Original Research

The dependent, independent and interdependent functions of the nurse practitioner - a legal and ethical perspective

C. Searle
Curationis | Vol 5, No 4 | a444 | DOI: https://doi.org/10.4102/curationis.v5i4.444 | © 1982 C. Searle | This work is licensed under CC Attribution 4.0
Submitted: 27 September 1982 | Published: 27 September 1982

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C. Searle,, South Africa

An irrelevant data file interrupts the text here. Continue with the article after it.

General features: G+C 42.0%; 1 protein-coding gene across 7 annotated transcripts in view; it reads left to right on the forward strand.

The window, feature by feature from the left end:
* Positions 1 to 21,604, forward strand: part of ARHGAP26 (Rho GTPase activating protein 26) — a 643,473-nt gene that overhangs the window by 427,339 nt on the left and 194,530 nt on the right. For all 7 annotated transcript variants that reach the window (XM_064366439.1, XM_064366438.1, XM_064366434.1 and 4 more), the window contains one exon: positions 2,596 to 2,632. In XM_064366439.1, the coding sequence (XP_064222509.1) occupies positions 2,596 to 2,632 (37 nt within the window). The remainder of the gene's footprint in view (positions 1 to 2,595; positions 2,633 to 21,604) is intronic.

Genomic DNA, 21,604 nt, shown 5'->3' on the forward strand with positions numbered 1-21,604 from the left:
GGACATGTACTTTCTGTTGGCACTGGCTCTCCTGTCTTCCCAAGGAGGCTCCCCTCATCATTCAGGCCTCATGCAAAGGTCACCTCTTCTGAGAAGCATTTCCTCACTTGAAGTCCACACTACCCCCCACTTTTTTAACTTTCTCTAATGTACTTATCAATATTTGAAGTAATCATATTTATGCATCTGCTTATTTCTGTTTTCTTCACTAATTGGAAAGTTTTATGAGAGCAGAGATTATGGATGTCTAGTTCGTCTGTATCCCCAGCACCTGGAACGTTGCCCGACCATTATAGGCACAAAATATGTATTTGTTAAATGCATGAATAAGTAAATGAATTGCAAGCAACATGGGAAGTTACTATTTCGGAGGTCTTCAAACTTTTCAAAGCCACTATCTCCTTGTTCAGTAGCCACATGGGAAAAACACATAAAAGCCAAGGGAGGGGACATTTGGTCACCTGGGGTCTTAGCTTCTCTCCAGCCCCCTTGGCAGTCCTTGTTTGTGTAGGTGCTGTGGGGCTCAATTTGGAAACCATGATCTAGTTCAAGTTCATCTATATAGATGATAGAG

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In general, contemporary nursing literature from Western countries does not take a bold stand on the very controversial issue of the dependent and independent functions of the nurse practitioner. The authors write as if they are skating on very thin ice. Text books on nursing imply a great deal about the practice potential of nurses but ever and anon there is a subtle reversion to the concept that nursing has certain dependent functions, meaning functions that require a doctor’s authorisation, and certain independent functions that are carried out on the nurse’s own initiative, and responsibility. In general the majority of authors consulted appear to subscribe to the concept postulated by Sarney when he says A good nursing practice act will separate the independent functions (what nurse can do on her own) from the dependent functions (what she can do only under the direction o f a doctor) (Sarney 1968 : 18).


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